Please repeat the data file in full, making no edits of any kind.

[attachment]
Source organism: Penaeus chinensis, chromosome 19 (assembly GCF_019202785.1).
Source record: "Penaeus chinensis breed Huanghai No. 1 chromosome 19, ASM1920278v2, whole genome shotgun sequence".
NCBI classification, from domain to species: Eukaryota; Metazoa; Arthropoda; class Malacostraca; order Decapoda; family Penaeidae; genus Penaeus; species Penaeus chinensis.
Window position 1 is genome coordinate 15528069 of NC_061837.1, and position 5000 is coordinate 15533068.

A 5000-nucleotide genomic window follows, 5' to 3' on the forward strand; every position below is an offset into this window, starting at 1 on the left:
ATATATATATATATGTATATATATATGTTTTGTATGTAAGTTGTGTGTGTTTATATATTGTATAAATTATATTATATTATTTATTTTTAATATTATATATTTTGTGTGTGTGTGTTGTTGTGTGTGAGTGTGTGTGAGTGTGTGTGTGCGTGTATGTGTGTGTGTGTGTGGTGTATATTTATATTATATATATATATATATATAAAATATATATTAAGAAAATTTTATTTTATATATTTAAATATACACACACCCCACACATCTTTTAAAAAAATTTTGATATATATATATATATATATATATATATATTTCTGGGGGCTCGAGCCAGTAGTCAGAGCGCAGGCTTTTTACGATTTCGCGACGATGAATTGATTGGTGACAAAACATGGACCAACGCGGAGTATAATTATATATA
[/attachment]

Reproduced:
Source organism: Penaeus chinensis, chromosome 19 (assembly GCF_019202785.1).
Source record: "Penaeus chinensis breed Huanghai No. 1 chromosome 19, ASM1920278v2, whole genome shotgun sequence".
NCBI classification, from domain to species: Eukaryota; Metazoa; Arthropoda; class Malacostraca; order Decapoda; family Penaeidae; genus Penaeus; species Penaeus chinensis.
Window position 1 is genome coordinate 15528069 of NC_061837.1, and position 5000 is coordinate 15533068.

A 5000-nucleotide genomic window follows, 5' to 3' on the forward strand; every position below is an offset into this window, starting at 1 on the left:
ATATATATATATATGTATATATATATGTTTTGTATGTAAGTTGTGTGTGTTTATATATTGTATAAATTATATTATATTATTTATTTTTAATATTATATATTTTGTGTGTGTGTGTTGTTGTGTGTGAGTGTGTGTGAGTGTGTGTGTGCGTGTATGTGTGTGTGTGTGTGGTGTATATTTATATTATATATATATATATATATAAAATATATATTAAGAAAATTTTATTTTATATATTTAAATATACACACACCCCACACATCTTTTAAAAAAATTTTGATATATATATATATATATATATATATATATTTCTGGGGGCTCGAGCCAGTAGTCAGAGCGCAGGCTTTTTACGATTTCGCGACGATGAATTGATTGGTGACAAAACATGGACCAACGCGGAGTATAATTATATATA